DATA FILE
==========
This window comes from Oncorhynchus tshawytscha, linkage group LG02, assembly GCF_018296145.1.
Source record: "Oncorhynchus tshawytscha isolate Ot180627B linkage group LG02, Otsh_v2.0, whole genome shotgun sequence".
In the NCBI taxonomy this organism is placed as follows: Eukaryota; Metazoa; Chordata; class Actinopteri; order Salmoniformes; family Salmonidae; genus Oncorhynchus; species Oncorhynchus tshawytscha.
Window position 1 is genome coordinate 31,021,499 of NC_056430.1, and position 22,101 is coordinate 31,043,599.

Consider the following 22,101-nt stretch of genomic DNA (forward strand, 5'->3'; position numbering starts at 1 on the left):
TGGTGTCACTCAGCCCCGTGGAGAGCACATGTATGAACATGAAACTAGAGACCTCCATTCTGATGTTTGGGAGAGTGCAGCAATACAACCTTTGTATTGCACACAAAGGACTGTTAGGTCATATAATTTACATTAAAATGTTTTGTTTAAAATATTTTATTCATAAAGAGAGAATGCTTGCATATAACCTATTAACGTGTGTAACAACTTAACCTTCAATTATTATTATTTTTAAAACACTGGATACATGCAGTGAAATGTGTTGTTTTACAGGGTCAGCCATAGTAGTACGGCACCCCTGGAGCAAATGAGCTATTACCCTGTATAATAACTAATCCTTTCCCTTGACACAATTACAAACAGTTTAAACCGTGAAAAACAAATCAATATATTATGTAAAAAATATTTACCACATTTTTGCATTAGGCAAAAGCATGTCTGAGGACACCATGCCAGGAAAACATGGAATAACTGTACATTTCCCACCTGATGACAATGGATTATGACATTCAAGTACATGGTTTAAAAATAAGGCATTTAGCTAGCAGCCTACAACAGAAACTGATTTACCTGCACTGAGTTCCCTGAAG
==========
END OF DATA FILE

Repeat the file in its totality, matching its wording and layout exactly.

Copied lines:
This window comes from Oncorhynchus tshawytscha, linkage group LG02, assembly GCF_018296145.1.
Source record: "Oncorhynchus tshawytscha isolate Ot180627B linkage group LG02, Otsh_v2.0, whole genome shotgun sequence".
In the NCBI taxonomy this organism is placed as follows: Eukaryota; Metazoa; Chordata; class Actinopteri; order Salmoniformes; family Salmonidae; genus Oncorhynchus; species Oncorhynchus tshawytscha.
Window position 1 is genome coordinate 31,021,499 of NC_056430.1, and position 22,101 is coordinate 31,043,599.

Consider the following 22,101-nt stretch of genomic DNA (forward strand, 5'->3'; position numbering starts at 1 on the left):
TGGTGTCACTCAGCCCCGTGGAGAGCACATGTATGAACATGAAACTAGAGACCTCCATTCTGATGTTTGGGAGAGTGCAGCAATACAACCTTTGTATTGCACACAAAGGACTGTTAGGTCATATAATTTACATTAAAATGTTTTGTTTAAAATATTTTATTCATAAAGAGAGAATGCTTGCATATAACCTATTAACGTGTGTAACAACTTAACCTTCAATTATTATTATTTTTAAAACACTGGATACATGCAGTGAAATGTGTTGTTTTACAGGGTCAGCCATAGTAGTACGGCACCCCTGGAGCAAATGAGCTATTACCCTGTATAATAACTAATCCTTTCCCTTGACACAATTACAAACAGTTTAAACCGTGAAAAACAAATCAATATATTATGTAAAAAATATTTACCACATTTTTGCATTAGGCAAAAGCATGTCTGAGGACACCATGCCAGGAAAACATGGAATAACTGTACATTTCCCACCTGATGACAATGGATTATGACATTCAAGTACATGGTTTAAAAATAAGGCATTTAGCTAGCAGCCTACAACAGAAACTGATTTACCTGCACTGAGTTCCCTGAAG